February 11th
Highland Creek Hut(1624.9)-N of Arrowtown(1644)
Mileage: 19.1mi/30.7km
Campsite Elevation: 2012ft/613m

Elevation chart courtesy of Guthook Hikes Te Araroa App.

*Note: I’ve had many inquiries as to how to help Christophe who had his pack stolen around the Arthur’s Pass area a week or so ago. I now have his email to contact him or donate through PayPal, so email me erinsaver@walkingwithwired if you’d like that info. He is currently in the Arthur’s Pass area hoping to get work to pay for the new gear and get back on to finish the TA. You all are awesome!

A recent photo of Christophe.

Today was day 100! Griggs and I both started the same day which is pretty cool, so it is day 100 for both of us. There was no need to make any bonus challenge to make today special. The trail did that all on its own. We are on the Motatapu Track, which has a ton of elevation loss/gain over a short distance. Given the camping options, it was either a short day or a pretty long and challenging one. We both enjoy a challenge, so we decided to aim for the long one and see if we could make it. It would be 19mi/30km with 7,043ft/2,147m ascent and 7,930ft/2,413m descent. Relatively short in length, but definitely the most elevation gain/loss we’ve done in one day on this trail. Plus with tussock and sidling, there was no knowing how slow the terrain might be. We packed up and were left the hut by 6:45am, before anyone else woke up. The rest of the people at the hut seem to be taking the shorter option and having an also strenuous, but shorter day. That is the preferred strategy for most that do this section. The morning walking was great as we headed UP.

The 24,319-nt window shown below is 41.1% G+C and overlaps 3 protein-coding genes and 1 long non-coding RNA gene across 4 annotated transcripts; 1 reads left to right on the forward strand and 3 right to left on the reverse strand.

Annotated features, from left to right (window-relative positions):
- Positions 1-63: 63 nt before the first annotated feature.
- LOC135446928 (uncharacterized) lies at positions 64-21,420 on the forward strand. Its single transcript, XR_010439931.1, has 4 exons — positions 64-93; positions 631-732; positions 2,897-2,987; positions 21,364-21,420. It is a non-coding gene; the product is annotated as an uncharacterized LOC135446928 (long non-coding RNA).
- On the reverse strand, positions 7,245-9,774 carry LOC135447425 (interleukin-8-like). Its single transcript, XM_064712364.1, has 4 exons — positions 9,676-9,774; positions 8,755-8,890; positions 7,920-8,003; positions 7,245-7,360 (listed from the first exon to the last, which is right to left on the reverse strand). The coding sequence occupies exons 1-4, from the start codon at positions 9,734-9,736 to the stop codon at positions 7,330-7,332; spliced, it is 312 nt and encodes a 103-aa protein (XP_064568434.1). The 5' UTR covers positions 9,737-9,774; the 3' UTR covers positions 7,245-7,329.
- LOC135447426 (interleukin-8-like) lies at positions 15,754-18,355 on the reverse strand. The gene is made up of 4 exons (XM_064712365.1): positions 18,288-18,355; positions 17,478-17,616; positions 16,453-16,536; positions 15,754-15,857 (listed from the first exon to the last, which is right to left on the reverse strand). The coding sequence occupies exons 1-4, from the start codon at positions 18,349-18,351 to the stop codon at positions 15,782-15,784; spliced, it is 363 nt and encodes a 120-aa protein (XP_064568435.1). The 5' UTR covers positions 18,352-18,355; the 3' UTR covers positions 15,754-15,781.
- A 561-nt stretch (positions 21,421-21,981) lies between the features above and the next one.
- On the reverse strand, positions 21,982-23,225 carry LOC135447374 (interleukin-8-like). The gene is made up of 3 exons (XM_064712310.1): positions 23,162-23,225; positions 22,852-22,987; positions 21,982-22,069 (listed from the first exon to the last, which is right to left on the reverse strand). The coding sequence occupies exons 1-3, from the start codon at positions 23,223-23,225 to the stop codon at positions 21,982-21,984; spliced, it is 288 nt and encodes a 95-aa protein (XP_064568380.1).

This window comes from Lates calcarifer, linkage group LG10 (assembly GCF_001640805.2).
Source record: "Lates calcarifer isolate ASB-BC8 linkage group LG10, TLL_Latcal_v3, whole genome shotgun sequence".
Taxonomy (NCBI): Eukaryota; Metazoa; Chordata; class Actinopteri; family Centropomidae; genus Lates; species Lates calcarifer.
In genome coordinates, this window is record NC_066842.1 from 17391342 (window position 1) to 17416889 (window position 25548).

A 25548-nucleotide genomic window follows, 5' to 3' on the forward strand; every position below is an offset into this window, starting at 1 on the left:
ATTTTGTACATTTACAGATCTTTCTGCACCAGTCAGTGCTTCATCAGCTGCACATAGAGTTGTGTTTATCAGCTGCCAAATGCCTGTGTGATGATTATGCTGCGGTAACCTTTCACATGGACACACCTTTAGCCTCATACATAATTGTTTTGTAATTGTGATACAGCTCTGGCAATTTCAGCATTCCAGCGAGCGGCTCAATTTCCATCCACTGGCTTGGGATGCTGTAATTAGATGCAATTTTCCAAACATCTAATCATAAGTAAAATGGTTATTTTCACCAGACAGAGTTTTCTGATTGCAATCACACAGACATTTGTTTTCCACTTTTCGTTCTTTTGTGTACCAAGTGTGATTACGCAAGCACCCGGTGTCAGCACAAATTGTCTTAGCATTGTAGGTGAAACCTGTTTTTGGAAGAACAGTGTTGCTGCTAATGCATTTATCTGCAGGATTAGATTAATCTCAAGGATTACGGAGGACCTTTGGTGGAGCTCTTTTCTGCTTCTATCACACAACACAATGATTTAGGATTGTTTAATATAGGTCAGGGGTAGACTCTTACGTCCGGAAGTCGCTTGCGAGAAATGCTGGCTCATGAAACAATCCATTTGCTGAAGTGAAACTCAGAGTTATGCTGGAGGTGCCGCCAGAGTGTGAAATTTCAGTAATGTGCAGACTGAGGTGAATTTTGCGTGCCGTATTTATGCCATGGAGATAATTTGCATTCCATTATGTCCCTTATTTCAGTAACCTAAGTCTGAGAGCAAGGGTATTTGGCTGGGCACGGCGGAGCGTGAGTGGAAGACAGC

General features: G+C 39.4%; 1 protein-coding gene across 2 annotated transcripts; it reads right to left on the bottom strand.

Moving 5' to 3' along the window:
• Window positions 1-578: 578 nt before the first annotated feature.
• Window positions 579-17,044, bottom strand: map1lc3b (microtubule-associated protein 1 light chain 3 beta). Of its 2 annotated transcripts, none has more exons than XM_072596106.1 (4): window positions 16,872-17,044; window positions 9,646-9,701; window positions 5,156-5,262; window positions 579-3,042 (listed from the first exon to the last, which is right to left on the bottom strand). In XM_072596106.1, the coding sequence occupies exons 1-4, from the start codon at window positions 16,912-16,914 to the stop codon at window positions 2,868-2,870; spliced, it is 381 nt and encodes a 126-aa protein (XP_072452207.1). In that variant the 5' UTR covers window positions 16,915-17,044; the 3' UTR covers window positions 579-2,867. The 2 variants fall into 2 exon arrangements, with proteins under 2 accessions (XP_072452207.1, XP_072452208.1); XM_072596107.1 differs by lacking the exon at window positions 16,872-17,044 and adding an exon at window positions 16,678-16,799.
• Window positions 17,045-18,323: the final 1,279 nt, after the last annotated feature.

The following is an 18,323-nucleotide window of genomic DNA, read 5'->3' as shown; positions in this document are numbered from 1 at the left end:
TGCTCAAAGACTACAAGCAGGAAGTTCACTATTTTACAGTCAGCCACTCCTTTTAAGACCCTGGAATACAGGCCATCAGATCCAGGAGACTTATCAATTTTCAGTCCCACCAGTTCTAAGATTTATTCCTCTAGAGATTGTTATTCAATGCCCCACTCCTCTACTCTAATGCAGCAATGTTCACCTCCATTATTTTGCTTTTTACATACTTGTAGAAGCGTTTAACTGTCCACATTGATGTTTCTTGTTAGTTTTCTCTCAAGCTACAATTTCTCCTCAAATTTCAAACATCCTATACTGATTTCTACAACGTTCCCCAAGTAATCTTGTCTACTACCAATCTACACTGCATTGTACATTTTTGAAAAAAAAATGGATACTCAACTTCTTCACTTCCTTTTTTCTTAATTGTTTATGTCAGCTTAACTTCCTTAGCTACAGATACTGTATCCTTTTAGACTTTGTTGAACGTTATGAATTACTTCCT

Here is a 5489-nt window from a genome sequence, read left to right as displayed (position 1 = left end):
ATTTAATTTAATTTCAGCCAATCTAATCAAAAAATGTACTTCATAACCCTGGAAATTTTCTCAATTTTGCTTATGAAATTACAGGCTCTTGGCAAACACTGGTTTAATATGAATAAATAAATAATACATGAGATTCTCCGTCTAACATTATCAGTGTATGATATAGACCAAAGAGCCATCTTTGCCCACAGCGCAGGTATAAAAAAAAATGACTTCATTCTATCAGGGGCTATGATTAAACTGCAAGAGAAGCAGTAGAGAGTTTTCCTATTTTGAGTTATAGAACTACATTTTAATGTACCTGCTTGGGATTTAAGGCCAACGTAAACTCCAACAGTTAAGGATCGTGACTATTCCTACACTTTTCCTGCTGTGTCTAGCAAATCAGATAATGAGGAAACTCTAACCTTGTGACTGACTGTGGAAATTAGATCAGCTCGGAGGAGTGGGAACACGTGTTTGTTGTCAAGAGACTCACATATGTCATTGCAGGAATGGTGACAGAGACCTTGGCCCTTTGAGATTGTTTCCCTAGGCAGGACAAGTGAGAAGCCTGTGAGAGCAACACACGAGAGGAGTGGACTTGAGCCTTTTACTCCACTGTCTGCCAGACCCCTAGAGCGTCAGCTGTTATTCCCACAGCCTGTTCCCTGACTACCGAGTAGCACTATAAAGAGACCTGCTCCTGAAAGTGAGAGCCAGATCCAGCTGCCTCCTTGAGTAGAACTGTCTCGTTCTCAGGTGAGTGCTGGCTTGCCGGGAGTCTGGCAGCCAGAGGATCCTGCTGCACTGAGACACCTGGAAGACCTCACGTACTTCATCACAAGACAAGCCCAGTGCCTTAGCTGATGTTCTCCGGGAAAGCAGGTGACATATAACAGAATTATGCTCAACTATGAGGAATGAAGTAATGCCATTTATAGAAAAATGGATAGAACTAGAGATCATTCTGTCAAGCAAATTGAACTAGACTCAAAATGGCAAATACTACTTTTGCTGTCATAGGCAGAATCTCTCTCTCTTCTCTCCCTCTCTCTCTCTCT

I feel like today was a lot of the same with great views and ups and downs. Some ridge walking and mostly clear trail that we could get a good pace on. There were even graded switchbacks in some places!

The cool thing about today was that it was split into thirds. Each third had about the same distance of 6mi/10km, but the estimated time went down for each one, so they got consecutively easier. I’m giving times here because I know others find it helpful when gauging off another blog and we found little references on other TA blogs as to timing in this section for those wanting to attempt a longer day. The estimates tend to be quite conservative, but we have trail legs now, so we tend to be 20-40% faster than the book time. It was great to get the first section to Roses Hut done while we had cooler morning air and fresh legs. It was estimated to take 5-6hrs, and we made it in 3:18, which was a great way to start the day. 

Roses Hut

After a break at the hut, we headed towards the old abandoned gold mining town of Macetown. It was estimated to take 4-5hrs and we did it in 2:31 (not counting the lunch break). 

In the middle of that stretch we stopped and had lunch next to Arrow River. We saw two other hikers that didn’t appear to be TA hikers during the day, but no others the rest of the day. There is an option to follow Arrow River or take the track that sidles above the river. Some say the river is faster, but we’ve had our fill of days crossing a river in a valley, and chose to stick to the track. There was some brush and sidling to begin with, but then it benched out and was really cruisey. 

We feel like it would have been faster than staying down by the river. We got lucky on that choice! At the bottom, there was still some walking crossing the river many times, but it was enjoyable and quite shallow, so it felt really nice. We even came across a couple skinny-dipping that probably thought no one else would be out there.